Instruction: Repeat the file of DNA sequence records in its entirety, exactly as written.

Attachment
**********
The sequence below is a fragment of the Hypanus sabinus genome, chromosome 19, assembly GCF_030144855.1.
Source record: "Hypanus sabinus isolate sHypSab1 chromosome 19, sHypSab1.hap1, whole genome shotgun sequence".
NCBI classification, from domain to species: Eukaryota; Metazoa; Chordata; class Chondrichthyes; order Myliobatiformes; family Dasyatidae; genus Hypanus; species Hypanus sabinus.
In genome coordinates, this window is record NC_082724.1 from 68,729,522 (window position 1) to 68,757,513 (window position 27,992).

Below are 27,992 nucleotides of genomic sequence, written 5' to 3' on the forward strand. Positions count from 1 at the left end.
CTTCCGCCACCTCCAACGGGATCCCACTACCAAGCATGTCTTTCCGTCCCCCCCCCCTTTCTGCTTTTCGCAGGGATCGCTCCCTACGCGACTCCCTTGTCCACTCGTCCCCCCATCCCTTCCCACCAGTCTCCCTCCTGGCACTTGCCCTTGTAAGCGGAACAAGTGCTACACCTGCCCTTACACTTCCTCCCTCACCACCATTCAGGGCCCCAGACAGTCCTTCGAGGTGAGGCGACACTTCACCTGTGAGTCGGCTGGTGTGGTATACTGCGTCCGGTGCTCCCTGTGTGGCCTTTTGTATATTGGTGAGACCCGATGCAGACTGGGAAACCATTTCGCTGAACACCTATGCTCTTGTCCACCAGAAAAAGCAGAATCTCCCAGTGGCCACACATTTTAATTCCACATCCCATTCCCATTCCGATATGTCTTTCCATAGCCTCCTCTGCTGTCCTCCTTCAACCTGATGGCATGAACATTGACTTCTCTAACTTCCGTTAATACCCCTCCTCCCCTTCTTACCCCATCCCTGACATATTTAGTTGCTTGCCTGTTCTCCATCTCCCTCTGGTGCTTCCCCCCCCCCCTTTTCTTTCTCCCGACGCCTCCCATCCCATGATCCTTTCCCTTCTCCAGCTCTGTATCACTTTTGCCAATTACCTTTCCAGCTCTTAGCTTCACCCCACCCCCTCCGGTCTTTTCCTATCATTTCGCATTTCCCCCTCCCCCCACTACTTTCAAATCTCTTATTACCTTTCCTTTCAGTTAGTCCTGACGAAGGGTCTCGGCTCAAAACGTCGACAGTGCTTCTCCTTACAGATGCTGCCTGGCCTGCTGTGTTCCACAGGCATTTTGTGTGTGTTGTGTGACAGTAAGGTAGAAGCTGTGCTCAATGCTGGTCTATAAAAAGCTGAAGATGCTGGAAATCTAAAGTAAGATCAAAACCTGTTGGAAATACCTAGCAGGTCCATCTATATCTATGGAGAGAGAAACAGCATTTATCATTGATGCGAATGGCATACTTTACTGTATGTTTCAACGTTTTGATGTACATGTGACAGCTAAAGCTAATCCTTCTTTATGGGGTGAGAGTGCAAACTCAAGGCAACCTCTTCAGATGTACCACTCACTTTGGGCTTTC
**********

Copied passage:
The sequence below is a fragment of the Hypanus sabinus genome, chromosome 19, assembly GCF_030144855.1.
Source record: "Hypanus sabinus isolate sHypSab1 chromosome 19, sHypSab1.hap1, whole genome shotgun sequence".
NCBI classification, from domain to species: Eukaryota; Metazoa; Chordata; class Chondrichthyes; order Myliobatiformes; family Dasyatidae; genus Hypanus; species Hypanus sabinus.
In genome coordinates, this window is record NC_082724.1 from 68,729,522 (window position 1) to 68,757,513 (window position 27,992).

Below are 27,992 nucleotides of genomic sequence, written 5' to 3' on the forward strand. Positions count from 1 at the left end.
CTTCCGCCACCTCCAACGGGATCCCACTACCAAGCATGTCTTTCCGTCCCCCCCCCCTTTCTGCTTTTCGCAGGGATCGCTCCCTACGCGACTCCCTTGTCCACTCGTCCCCCCATCCCTTCCCACCAGTCTCCCTCCTGGCACTTGCCCTTGTAAGCGGAACAAGTGCTACACCTGCCCTTACACTTCCTCCCTCACCACCATTCAGGGCCCCAGACAGTCCTTCGAGGTGAGGCGACACTTCACCTGTGAGTCGGCTGGTGTGGTATACTGCGTCCGGTGCTCCCTGTGTGGCCTTTTGTATATTGGTGAGACCCGATGCAGACTGGGAAACCATTTCGCTGAACACCTATGCTCTTGTCCACCAGAAAAAGCAGAATCTCCCAGTGGCCACACATTTTAATTCCACATCCCATTCCCATTCCGATATGTCTTTCCATAGCCTCCTCTGCTGTCCTCCTTCAACCTGATGGCATGAACATTGACTTCTCTAACTTCCGTTAATACCCCTCCTCCCCTTCTTACCCCATCCCTGACATATTTAGTTGCTTGCCTGTTCTCCATCTCCCTCTGGTGCTTCCCCCCCCCCCTTTTCTTTCTCCCGACGCCTCCCATCCCATGATCCTTTCCCTTCTCCAGCTCTGTATCACTTTTGCCAATTACCTTTCCAGCTCTTAGCTTCACCCCACCCCCTCCGGTCTTTTCCTATCATTTCGCATTTCCCCCTCCCCCCACTACTTTCAAATCTCTTATTACCTTTCCTTTCAGTTAGTCCTGACGAAGGGTCTCGGCTCAAAACGTCGACAGTGCTTCTCCTTACAGATGCTGCCTGGCCTGCTGTGTTCCACAGGCATTTTGTGTGTGTTGTGTGACAGTAAGGTAGAAGCTGTGCTCAATGCTGGTCTATAAAAAGCTGAAGATGCTGGAAATCTAAAGTAAGATCAAAACCTGTTGGAAATACCTAGCAGGTCCATCTATATCTATGGAGAGAGAAACAGCATTTATCATTGATGCGAATGGCATACTTTACTGTATGTTTCAACGTTTTGATGTACATGTGACAGCTAAAGCTAATCCTTCTTTATGGGGTGAGAGTGCAAACTCAAGGCAACCTCTTCAGATGTACCACTCACTTTGGGCTTTC